Foraminifera from the Northern Olympic Peninsula, Washington

Professional Paper 374- G



Foraminifera from a Tertiary sequence that crops out on the northern part of the Olympic Peninsula, Wash., show stratigraphic and ecologic significance. Forty-two species that are important both to correlations and to ecologic interpretations are illustrated and systematically discussed. The Foraminifera indicate that some of the rocks may be as old as early Eocene. The oldest rocks are tentatively referred to the Penutian stage of Mallory. Other parts of the sequence are referred to the Ulatisian and Narizian stages of Mallory, the Refugian stage of Schenck and Kieinpell, and the Zemorrian and Saucesian stages of Kleinpell. Several short periods of shallow, sheltered sea conditions are suggested by the Foraminifera from several parts of the stratigraphic sequence, but Foraminifera from most of the rocks suggest relatively deep, open-sea conditions. With the exception of shallow, warm-water conditions in rocks of probable middle Eocene age, the Foraminifera suggest that cool-to-cold water temperatures, regardless of depth, prevailed during the deposition of most of the rocks of Tertiary age in the northern Olympic Peninsula.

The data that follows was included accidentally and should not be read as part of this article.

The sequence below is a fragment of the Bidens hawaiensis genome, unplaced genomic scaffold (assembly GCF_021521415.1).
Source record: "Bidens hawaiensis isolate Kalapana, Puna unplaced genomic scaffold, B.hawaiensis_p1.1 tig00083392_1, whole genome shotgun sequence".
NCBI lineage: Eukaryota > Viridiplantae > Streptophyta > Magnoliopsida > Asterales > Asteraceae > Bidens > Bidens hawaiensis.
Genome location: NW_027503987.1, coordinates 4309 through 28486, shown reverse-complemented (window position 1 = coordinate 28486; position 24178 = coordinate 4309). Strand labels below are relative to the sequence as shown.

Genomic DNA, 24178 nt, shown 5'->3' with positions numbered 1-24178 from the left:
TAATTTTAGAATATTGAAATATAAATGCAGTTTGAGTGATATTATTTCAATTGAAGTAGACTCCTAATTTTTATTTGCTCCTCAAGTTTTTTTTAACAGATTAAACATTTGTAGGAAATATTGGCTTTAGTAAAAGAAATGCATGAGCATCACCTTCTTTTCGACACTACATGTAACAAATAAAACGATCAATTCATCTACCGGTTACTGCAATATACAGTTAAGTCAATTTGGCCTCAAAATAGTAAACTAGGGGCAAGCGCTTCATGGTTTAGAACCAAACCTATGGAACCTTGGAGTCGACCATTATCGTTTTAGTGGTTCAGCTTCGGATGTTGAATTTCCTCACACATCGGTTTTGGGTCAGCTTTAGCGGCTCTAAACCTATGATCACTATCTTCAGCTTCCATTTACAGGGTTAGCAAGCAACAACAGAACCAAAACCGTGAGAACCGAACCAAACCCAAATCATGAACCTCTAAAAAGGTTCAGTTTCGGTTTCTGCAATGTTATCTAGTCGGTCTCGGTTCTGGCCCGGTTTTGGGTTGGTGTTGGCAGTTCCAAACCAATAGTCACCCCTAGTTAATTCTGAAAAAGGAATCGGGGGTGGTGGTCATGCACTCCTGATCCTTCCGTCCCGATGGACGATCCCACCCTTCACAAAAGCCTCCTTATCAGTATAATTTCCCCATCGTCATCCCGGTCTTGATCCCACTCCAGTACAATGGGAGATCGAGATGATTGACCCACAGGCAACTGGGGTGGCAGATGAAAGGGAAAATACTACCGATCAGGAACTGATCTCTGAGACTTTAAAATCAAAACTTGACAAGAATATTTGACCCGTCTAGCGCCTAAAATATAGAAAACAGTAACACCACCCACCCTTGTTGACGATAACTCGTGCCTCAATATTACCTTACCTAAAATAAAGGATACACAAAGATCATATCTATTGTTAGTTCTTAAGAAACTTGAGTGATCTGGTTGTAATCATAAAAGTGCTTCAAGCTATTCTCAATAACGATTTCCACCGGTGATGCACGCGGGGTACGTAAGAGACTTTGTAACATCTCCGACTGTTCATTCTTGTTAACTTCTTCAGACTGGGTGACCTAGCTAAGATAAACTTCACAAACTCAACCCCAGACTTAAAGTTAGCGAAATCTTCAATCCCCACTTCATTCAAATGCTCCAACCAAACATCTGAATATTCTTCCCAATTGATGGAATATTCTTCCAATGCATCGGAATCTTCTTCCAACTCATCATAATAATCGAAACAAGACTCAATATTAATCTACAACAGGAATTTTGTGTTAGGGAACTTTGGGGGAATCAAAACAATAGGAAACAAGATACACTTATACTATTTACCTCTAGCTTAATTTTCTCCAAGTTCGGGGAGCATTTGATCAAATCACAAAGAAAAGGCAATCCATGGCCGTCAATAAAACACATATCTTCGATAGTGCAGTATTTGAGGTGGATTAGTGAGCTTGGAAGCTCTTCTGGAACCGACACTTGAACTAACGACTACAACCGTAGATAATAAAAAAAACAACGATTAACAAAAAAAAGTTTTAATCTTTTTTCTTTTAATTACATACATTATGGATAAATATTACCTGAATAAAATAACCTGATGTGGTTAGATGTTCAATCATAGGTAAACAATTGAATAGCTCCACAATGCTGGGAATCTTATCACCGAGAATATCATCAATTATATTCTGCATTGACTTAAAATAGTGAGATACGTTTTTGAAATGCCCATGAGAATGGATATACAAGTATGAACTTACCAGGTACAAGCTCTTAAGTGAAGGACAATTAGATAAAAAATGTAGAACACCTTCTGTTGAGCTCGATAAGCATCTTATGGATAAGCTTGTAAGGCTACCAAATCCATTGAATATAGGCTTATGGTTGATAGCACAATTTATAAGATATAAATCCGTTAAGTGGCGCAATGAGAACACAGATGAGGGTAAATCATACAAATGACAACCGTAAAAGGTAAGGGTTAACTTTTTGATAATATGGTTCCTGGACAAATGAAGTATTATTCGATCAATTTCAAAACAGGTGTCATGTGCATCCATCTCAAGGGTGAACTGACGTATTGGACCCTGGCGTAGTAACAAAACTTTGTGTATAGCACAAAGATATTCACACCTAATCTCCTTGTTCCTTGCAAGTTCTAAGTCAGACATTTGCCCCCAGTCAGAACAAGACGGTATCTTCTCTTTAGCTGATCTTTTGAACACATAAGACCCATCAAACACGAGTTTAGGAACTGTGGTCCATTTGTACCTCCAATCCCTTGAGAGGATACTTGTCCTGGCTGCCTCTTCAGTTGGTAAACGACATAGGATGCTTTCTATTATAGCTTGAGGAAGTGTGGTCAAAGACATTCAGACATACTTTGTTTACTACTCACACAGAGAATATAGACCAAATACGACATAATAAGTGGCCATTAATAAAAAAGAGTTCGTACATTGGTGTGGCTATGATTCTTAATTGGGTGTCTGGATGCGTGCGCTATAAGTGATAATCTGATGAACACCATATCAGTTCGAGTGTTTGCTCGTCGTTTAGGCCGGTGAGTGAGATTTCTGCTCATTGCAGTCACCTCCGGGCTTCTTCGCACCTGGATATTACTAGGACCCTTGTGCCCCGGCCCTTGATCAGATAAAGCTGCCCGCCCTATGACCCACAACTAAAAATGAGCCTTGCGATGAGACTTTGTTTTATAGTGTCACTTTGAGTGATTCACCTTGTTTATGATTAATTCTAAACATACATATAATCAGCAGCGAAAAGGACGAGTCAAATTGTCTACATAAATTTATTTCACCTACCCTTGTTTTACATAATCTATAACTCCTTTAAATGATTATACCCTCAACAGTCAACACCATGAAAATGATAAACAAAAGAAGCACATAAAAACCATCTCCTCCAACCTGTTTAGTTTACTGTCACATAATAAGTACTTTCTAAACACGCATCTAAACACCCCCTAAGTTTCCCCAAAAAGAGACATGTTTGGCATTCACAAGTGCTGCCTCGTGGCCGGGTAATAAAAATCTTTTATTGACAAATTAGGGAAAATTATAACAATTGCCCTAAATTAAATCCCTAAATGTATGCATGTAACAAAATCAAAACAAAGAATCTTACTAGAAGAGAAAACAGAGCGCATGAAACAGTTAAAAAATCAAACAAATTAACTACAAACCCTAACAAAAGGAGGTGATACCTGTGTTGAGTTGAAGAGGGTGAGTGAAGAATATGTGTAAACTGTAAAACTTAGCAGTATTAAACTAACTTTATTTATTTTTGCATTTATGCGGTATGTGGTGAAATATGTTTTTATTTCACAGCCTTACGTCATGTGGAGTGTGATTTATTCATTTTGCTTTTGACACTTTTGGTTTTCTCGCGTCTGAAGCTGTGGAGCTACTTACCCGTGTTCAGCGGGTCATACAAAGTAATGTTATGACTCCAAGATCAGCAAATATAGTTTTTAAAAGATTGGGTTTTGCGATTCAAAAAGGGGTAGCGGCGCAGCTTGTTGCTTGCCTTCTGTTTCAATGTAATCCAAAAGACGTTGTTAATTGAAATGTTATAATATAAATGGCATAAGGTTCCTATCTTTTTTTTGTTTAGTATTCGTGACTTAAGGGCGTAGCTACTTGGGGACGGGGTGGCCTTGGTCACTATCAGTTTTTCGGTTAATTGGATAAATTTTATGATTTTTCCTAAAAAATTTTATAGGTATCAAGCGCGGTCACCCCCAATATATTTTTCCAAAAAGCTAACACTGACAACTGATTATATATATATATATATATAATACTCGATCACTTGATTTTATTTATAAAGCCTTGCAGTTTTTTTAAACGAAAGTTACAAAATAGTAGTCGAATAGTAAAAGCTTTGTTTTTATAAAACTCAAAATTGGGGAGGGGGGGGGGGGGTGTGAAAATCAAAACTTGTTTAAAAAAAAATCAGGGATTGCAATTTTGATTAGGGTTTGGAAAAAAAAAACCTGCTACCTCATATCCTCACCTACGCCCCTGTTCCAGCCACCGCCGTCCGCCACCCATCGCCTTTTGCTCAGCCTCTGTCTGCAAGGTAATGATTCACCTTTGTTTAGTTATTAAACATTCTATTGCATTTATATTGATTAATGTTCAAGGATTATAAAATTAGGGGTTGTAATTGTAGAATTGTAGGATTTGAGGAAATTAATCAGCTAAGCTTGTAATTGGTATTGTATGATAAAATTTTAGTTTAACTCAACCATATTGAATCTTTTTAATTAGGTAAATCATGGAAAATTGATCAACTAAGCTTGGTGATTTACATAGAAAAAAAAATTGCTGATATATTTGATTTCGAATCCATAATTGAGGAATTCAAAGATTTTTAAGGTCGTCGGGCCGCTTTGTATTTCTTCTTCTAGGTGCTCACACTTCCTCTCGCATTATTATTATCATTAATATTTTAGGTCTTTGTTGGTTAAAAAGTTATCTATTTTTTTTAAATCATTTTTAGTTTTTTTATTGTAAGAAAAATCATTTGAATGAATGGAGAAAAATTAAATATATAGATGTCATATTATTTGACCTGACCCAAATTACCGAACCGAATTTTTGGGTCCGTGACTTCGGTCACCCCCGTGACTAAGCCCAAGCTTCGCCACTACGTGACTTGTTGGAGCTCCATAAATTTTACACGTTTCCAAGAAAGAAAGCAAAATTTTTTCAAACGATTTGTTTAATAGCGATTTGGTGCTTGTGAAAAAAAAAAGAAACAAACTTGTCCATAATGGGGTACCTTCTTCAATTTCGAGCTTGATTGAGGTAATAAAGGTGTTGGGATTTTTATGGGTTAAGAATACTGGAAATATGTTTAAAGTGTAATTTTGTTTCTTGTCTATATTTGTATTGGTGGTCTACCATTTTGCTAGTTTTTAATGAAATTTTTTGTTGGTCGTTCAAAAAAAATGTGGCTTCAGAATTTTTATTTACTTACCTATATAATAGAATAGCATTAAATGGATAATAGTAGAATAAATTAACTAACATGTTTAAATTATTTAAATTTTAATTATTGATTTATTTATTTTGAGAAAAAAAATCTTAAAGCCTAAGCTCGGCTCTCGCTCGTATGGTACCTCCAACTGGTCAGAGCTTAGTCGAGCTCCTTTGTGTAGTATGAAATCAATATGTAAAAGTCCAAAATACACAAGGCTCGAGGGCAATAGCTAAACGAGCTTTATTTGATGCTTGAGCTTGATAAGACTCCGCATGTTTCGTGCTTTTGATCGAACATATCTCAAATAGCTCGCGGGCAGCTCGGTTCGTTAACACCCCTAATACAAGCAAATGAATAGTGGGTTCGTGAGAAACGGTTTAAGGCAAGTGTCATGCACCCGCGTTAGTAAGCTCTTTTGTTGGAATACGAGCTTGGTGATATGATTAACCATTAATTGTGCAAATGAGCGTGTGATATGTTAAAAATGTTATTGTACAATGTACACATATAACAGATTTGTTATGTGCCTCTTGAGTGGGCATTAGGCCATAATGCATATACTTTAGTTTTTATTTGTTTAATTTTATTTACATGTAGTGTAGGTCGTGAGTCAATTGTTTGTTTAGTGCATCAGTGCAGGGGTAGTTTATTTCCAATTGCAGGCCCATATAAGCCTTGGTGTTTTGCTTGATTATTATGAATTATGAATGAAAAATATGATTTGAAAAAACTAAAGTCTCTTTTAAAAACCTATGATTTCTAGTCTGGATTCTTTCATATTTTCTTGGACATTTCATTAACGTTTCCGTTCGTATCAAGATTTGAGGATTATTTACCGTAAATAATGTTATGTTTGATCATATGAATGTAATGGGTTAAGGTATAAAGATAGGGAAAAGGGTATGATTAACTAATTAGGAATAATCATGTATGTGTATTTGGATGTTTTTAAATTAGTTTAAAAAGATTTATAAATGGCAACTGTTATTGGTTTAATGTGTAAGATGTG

Additional publication details

Publication type Report
Publication Subtype USGS Numbered Series
Title Foraminifera from the Northern Olympic Peninsula, Washington
Series title Professional Paper
Series number 374
Chapter G
DOI 10.3133/pp374G
Edition -
Year Published 1964
Language ENGLISH
Publisher U.S. Geological Survey
Contributing office(s) U.S. Geological Survey
Description p. G1-G33
Larger Work Type Report
Larger Work Subtype USGS Numbered Series
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